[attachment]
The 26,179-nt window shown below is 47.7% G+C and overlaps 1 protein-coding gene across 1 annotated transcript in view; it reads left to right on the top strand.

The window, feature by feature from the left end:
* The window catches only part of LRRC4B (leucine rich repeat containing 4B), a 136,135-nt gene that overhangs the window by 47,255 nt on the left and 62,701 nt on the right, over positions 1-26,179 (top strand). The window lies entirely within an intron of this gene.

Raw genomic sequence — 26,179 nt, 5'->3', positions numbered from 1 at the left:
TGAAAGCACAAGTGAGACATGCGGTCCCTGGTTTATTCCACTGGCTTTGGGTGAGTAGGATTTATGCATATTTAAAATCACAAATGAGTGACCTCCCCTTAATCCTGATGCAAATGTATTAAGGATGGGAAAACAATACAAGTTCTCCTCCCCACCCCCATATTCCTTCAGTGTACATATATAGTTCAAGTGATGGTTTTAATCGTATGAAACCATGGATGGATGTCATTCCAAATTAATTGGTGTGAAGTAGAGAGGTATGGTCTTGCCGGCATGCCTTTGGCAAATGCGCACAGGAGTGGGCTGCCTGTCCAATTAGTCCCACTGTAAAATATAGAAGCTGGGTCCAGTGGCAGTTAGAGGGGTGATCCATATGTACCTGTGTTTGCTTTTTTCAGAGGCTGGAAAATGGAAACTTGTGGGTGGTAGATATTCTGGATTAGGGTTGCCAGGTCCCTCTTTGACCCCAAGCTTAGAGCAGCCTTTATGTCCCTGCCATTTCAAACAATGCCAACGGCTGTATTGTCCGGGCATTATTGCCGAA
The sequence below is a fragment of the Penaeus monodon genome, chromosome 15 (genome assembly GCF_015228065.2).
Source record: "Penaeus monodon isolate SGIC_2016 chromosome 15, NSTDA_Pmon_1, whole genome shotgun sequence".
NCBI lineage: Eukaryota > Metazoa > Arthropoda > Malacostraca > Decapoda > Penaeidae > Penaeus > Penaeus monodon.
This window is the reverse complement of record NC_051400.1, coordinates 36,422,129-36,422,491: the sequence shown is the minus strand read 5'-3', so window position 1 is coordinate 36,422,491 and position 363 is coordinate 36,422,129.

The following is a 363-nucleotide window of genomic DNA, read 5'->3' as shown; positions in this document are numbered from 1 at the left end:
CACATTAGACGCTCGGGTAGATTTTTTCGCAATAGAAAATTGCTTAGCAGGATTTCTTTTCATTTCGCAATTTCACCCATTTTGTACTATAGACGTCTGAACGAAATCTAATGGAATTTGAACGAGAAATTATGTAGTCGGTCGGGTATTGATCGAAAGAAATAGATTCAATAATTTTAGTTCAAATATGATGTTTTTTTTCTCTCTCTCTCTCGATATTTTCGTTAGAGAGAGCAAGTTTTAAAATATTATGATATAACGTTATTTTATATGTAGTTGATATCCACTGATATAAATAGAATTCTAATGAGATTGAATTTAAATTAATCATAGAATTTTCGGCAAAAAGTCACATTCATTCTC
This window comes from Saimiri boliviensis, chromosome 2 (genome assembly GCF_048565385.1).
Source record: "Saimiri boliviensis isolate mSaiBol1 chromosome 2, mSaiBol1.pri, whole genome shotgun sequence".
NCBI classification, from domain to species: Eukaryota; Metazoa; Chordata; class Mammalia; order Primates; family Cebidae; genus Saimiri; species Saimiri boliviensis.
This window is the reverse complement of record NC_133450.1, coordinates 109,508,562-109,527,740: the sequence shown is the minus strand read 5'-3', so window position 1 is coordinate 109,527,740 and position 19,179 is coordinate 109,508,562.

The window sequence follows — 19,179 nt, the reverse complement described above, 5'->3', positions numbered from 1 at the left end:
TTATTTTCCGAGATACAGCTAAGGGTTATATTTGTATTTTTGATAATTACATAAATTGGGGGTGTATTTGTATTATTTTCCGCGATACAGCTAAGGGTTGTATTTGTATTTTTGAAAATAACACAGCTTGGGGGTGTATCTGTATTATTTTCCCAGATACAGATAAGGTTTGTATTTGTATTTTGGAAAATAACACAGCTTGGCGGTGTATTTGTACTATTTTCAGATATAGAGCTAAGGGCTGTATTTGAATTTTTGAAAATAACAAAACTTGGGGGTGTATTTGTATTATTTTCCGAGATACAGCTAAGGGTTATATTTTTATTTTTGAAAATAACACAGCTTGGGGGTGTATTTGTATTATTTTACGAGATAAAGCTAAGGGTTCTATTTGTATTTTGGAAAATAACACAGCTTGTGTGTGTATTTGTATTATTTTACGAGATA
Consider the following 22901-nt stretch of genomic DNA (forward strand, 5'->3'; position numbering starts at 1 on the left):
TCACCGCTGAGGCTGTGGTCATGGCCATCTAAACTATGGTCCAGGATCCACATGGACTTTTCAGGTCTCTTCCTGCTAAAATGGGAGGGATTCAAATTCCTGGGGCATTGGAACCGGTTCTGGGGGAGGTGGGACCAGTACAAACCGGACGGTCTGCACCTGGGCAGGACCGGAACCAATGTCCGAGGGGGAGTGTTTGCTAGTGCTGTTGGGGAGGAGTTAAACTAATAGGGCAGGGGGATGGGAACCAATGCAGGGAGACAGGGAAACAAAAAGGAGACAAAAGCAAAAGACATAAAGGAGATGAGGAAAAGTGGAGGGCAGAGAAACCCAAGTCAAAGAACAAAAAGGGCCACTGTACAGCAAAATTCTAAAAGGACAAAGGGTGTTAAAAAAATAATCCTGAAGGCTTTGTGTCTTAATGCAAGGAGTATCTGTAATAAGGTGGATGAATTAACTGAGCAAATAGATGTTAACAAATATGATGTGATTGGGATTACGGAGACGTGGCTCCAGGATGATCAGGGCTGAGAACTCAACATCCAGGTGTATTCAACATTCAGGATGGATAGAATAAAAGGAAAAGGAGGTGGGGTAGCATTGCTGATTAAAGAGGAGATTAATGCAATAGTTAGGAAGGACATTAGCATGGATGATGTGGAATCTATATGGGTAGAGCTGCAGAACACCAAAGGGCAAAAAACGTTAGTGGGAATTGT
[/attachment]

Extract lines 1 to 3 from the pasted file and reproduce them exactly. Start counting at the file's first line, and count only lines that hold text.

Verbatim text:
The 26,179-nt window shown below is 47.7% G+C and overlaps 1 protein-coding gene across 1 annotated transcript in view; it reads left to right on the top strand.

The window, feature by feature from the left end:
* The window catches only part of LRRC4B (leucine rich repeat containing 4B), a 136,135-nt gene that overhangs the window by 47,255 nt on the left and 62,701 nt on the right, over positions 1-26,179 (top strand). The window lies entirely within an intron of this gene.